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LEGAL BASIS OF THE

PHILIPPINE
EDUCATIONAL
SYSTEM
THE 1987 CONSTITUTIONS

Article XIV Sections 1-5(5)


Section 1.
“The state shall protect and promote
the right of all the citizens to quality
education at all levels and shall take
appropriate steps to make
such education accessible to all.
THE 1987 CONSTITUTIONS
Section 2. The state shall:
1. Establish, maintain and support a complete, adequate and integrated system of
education relevant to the needs of the people and society;
2. Establish and maintain s system of free public education in the elementary and
high school levels. Without limiting the natural rights of parents to rear their
children, elementary education is compulsory for all children of school age;
3. Establish and maintain a system of scholarship grants, student loan programs,
subsidies and other incentives which shall be available to deserving students in
both public and private schools, especially to the underprivileged;
4. Encourage non- formal, informal and indigenous learning system, as well as self-
learning independent and out-of-school study programs particularly those that
respond to community needs; and
5. Provide adult citizens, the disabled and out-of-school youth with training in civics,
vocational efficiency and skills.
THE 1987 CONSTITUTIONS
Section 3
• All educational institutions shall include the study of the Constitution as
part of the curricula.
• They shall inculcate patriotism and nationalism, foster love of humanity,
respect for human rights, appreciation of the role of national heroes in
the historical development of the country, teach the rights and duties of
citizenship, strengthen ethical and spiritual values, develop moral
character and personal discipline, encourage critical and creative
thinking, broaden scientific and technological knowledge and promote
efficiency.
• At the option expressed in writing by the parent or guardians, religion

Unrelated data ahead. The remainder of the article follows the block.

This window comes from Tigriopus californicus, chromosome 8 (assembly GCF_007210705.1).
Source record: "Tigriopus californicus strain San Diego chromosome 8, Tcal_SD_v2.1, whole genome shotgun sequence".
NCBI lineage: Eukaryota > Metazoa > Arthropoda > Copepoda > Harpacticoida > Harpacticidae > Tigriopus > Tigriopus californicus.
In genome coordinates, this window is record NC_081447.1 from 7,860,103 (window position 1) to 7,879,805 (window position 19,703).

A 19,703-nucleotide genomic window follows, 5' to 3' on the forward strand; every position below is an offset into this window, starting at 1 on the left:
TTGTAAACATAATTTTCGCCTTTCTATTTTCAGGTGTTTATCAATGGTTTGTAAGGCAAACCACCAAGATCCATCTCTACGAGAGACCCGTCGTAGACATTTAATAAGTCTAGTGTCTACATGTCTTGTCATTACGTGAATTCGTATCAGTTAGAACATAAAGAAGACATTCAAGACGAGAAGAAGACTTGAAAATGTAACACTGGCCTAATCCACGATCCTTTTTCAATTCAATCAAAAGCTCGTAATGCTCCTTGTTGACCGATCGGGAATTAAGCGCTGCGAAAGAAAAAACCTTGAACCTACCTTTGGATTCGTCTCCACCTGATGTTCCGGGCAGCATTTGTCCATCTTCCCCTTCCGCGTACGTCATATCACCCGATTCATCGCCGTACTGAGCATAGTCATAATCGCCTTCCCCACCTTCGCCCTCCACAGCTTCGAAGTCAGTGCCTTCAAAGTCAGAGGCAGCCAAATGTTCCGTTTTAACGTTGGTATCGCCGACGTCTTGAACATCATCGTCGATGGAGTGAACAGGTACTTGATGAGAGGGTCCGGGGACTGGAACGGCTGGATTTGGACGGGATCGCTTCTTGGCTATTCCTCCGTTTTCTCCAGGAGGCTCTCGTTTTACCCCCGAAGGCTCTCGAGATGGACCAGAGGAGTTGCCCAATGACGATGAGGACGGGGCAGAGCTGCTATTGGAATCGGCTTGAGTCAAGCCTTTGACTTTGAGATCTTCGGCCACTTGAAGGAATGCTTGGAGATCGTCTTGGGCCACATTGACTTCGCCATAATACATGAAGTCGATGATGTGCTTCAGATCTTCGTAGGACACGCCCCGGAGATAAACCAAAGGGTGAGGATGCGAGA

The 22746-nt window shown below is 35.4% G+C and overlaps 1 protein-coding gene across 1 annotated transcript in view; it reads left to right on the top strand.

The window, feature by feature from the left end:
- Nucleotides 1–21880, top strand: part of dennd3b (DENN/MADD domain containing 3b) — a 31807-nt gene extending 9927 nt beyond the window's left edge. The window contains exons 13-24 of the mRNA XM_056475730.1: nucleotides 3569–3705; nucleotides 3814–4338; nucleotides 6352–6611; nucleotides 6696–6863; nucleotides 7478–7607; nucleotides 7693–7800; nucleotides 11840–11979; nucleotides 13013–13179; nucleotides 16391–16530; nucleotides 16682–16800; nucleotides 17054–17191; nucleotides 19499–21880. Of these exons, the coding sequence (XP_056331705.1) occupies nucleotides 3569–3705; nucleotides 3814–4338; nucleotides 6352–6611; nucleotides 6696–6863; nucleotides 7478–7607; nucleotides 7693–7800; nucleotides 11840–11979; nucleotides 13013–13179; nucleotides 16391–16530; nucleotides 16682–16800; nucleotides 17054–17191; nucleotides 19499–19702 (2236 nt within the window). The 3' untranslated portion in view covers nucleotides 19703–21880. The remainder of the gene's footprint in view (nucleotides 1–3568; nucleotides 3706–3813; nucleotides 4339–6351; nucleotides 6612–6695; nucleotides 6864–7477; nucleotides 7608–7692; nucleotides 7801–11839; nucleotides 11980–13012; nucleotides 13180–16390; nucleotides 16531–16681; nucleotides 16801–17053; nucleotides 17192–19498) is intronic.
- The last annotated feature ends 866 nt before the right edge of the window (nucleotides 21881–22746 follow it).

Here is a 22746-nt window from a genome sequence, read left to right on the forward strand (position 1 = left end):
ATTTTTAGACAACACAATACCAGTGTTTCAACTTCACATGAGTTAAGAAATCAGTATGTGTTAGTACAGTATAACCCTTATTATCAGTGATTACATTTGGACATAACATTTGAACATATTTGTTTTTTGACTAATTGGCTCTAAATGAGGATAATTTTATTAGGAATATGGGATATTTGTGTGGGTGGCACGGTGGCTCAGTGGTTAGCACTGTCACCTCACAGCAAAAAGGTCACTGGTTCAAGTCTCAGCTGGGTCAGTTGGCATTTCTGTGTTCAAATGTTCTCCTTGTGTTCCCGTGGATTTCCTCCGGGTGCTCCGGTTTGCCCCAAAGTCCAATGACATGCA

shall be allowed to be taught to their children or wards in the public
elementary and high schools within the regular class hours by instructors
designated or approved by the religious authorities of the religion to
which the children or wards belong, additional cost to the Government.
THE 1987 CONSTITUTIONS
Section 4
1. The state recognizes the complementary roles of the public and private institutions in the
educational system and shall exercise reasonable supervision and regulation of all educational
institutions.
2. Educational institutions, other than those established by religious groups and mission boards, shall
be allowed solely by citizens of the Philippines or corporations or associations at least sixty per
centum of the capital of which is owned by such citizens. The Congress may, however, require
increased Filipino equity participation in all educational institutions. The control and administration of
educational institutions shall vested in citizens of the Philippines. No educational institution shall be
established exclusively for aliens and no group of aliens shall comprise more than one third of the
enrollment in any school. The provisions of this subsection shall not apply to schools established for
foreign diplomatic personnel and their dependents and, unless otherwise provided by law, for other
foreign temporary residents.
3. All revenues and assets of non- stock, non- profit educational institutions used actually, directly and
exclusively for educational purposes shall be exempt from taxes and duties. Upon the dissolution or